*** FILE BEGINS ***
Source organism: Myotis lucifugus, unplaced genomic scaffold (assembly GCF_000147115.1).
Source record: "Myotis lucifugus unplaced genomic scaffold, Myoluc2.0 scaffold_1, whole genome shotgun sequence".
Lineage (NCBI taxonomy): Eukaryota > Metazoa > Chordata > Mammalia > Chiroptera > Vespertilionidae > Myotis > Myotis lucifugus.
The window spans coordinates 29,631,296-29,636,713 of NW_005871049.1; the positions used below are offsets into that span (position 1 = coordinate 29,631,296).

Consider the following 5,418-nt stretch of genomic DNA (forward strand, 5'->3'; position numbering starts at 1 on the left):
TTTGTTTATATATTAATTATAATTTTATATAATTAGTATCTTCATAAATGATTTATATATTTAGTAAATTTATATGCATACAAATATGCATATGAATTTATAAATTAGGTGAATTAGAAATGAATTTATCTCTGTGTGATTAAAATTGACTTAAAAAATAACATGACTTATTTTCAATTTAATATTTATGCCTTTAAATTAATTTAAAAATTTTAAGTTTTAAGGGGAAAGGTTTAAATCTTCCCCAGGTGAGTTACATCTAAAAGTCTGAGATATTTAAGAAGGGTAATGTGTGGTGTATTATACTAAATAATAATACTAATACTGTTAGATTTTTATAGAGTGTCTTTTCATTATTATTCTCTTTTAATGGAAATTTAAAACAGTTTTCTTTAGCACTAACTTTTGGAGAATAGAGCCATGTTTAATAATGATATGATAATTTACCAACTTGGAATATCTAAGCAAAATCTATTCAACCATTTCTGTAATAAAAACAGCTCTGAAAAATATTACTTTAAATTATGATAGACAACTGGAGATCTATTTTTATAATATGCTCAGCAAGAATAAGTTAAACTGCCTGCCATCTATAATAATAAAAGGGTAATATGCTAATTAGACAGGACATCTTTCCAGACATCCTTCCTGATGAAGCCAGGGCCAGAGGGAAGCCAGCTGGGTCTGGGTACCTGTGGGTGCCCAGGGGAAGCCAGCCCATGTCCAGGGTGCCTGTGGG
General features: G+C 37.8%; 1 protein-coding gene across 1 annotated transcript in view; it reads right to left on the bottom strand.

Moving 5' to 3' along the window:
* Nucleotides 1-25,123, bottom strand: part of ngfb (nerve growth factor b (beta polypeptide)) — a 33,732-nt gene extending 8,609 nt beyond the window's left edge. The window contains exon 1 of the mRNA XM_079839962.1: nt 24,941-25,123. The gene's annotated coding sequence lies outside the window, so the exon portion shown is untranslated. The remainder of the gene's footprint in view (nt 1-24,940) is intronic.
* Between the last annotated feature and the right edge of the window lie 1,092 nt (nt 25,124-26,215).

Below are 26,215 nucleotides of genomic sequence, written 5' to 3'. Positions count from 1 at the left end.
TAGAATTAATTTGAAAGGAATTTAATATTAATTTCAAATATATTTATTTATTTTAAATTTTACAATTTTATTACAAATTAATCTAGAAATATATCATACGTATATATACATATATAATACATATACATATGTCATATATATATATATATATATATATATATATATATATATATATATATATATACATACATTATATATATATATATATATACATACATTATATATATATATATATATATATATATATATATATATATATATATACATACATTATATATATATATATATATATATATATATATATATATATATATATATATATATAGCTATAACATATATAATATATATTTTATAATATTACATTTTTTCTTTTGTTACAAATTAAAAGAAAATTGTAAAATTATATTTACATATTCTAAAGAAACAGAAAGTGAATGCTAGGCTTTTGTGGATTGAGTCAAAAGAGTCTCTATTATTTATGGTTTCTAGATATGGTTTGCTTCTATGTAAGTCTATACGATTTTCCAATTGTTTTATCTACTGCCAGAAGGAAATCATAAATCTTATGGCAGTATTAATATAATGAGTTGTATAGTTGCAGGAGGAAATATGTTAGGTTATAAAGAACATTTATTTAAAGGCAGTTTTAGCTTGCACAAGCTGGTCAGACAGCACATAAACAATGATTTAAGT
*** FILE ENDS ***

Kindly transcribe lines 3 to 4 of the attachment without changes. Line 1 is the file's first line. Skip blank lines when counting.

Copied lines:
Lineage (NCBI taxonomy): Eukaryota > Metazoa > Chordata > Mammalia > Chiroptera > Vespertilionidae > Myotis > Myotis lucifugus.
The window spans coordinates 29,631,296-29,636,713 of NW_005871049.1; the positions used below are offsets into that span (position 1 = coordinate 29,631,296).